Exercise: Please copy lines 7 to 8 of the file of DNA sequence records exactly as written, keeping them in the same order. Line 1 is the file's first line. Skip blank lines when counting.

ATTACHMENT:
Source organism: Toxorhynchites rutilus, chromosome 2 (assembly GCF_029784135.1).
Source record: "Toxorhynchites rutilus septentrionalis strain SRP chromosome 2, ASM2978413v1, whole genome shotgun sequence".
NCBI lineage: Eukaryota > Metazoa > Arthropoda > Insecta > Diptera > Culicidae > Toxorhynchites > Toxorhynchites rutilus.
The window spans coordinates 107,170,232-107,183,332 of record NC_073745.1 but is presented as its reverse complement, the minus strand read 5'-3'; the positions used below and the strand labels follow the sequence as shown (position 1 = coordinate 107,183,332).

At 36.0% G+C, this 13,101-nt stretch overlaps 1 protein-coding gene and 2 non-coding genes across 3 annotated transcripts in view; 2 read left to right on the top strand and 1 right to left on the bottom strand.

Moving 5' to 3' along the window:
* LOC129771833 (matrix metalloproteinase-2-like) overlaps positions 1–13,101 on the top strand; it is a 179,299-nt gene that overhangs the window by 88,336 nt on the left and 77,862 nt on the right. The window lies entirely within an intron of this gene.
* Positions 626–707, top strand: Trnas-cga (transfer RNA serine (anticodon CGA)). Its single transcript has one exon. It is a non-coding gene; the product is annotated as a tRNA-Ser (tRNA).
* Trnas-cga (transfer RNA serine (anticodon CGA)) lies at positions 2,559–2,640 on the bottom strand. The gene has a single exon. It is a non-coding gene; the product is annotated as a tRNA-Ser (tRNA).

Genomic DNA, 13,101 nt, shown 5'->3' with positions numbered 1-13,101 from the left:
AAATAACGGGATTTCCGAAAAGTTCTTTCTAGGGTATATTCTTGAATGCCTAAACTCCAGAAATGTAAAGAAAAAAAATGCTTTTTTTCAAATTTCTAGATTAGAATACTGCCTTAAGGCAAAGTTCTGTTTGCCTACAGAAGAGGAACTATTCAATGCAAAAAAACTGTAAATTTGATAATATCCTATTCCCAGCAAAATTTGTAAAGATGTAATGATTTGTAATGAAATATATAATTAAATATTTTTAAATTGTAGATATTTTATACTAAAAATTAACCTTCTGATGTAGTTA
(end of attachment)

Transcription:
* LOC129771833 (matrix metalloproteinase-2-like) overlaps positions 1–13,101 on the top strand; it is a 179,299-nt gene that overhangs the window by 88,336 nt on the left and 77,862 nt on the right. The window lies entirely within an intron of this gene.
* Positions 626–707, top strand: Trnas-cga (transfer RNA serine (anticodon CGA)). Its single transcript has one exon. It is a non-coding gene; the product is annotated as a tRNA-Ser (tRNA).